Heinrich Scheidemann (ca. 1595 – 1663) was a German organist and composer. He was the best-known composer for the organ in north Germany in the early to mid-17th century, and was an important forerunner of Buxtehude and J.S. Bach.
Scheidemann studied with Sweelinck in Amsterdam from 1611 to 1614, and evidently was one of his favorite pupils, since Sweelinck dedicated a canon to him, prior to Scheidemann's return to Germany. By 1629, and possibly earlier, Scheidemann was in Hamburg as organist at the Catharinenkirche, a position which he held for more than thirty years, until his death in Hamburg in early 1663 during an outbreak of the plague.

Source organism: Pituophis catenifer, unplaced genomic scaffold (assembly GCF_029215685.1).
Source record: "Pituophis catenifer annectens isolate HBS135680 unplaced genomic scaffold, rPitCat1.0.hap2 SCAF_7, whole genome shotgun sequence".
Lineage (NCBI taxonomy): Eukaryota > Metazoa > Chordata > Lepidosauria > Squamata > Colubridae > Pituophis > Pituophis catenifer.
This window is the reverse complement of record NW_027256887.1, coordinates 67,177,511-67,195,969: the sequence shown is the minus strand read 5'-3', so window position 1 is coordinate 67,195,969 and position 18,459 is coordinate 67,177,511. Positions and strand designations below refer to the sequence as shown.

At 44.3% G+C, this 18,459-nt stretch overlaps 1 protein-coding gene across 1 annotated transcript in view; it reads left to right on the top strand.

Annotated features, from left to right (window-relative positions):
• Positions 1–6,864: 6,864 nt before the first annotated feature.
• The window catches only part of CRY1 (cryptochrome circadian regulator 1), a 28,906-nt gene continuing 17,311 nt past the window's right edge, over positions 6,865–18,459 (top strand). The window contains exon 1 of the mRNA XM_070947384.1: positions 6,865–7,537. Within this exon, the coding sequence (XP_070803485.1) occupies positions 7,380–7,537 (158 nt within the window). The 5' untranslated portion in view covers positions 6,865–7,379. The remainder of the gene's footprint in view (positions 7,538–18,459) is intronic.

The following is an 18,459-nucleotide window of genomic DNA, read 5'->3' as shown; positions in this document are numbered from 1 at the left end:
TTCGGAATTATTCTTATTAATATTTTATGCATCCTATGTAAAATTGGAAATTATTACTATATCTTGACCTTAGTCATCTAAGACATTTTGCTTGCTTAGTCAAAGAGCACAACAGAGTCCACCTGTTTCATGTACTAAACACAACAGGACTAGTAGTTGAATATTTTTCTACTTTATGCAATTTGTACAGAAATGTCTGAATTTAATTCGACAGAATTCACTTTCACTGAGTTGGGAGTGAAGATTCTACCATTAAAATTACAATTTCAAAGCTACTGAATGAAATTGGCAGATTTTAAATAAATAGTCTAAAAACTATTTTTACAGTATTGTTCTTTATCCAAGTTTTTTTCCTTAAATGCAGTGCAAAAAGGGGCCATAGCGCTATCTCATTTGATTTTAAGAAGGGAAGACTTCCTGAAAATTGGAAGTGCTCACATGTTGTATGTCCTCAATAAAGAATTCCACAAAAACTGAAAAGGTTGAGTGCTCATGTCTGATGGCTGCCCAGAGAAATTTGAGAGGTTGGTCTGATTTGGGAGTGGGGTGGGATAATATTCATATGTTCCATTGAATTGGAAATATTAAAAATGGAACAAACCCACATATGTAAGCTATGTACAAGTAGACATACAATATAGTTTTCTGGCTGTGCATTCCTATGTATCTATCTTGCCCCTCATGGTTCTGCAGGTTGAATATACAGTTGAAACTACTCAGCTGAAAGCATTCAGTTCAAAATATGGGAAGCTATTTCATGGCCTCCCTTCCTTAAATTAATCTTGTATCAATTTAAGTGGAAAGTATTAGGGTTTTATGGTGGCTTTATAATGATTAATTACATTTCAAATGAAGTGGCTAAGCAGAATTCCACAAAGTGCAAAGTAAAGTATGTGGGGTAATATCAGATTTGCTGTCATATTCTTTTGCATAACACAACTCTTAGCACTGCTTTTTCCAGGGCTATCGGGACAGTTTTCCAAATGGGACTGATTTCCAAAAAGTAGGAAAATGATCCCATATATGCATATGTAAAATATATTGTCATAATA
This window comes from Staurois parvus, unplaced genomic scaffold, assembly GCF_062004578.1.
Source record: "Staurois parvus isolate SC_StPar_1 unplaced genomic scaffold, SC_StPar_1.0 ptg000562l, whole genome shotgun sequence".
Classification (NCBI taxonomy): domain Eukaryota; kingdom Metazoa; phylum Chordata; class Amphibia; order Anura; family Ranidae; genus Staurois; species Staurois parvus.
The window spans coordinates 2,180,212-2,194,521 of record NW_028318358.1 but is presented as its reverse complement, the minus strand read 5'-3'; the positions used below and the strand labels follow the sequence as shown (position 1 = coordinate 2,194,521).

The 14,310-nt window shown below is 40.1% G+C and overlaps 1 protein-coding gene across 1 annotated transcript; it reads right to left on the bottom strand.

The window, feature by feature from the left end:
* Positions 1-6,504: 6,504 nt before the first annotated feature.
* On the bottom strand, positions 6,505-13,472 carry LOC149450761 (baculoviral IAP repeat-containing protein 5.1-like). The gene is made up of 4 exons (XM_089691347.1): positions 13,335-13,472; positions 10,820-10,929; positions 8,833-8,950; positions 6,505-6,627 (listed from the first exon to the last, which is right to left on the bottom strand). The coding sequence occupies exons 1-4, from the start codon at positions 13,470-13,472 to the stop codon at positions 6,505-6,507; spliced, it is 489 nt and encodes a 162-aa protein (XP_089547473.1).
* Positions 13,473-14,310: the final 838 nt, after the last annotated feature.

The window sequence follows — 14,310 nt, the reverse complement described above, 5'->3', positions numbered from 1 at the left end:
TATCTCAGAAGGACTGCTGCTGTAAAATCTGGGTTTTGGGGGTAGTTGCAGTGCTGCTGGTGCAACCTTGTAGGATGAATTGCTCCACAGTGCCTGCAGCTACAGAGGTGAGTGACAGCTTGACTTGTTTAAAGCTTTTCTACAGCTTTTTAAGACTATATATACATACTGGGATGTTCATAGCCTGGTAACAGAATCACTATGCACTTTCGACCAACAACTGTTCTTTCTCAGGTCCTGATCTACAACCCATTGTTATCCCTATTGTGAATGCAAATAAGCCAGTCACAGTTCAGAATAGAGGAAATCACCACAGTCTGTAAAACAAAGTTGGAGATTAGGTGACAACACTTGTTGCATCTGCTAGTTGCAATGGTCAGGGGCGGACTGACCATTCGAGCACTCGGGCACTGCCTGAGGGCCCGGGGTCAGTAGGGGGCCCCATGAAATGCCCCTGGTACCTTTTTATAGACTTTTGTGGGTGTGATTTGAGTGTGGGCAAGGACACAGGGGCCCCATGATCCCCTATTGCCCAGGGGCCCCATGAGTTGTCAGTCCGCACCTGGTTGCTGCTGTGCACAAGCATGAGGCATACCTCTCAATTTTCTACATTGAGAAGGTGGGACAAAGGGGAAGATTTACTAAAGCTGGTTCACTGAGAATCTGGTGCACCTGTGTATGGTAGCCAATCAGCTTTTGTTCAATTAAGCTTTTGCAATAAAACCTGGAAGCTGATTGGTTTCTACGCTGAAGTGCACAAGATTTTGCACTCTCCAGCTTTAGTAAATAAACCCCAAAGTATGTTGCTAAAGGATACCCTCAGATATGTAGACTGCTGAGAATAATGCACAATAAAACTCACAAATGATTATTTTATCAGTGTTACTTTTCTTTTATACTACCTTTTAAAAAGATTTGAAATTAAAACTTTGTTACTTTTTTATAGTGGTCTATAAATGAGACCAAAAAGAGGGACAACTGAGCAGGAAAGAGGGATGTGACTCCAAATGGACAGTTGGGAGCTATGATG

Scheidemann was renowned as an organist and composer, as evidenced by the wide distribution of his works; more organ music by Scheidemann survives than by any other composer of the time. Unlike the other early baroque German composers, such as Praetorius, Scheidt and Schein, each of whom wrote in most of the current genres and styles,
Scheidemann wrote almost entirely organ music.
This Epiphany choral is from Euchiridion oder Handbuchlein, Erfurt 1524.
Played on Rugwerk Bourdon 8', Fluit 4'
Pedaal to Hoofdwerk Trompet 8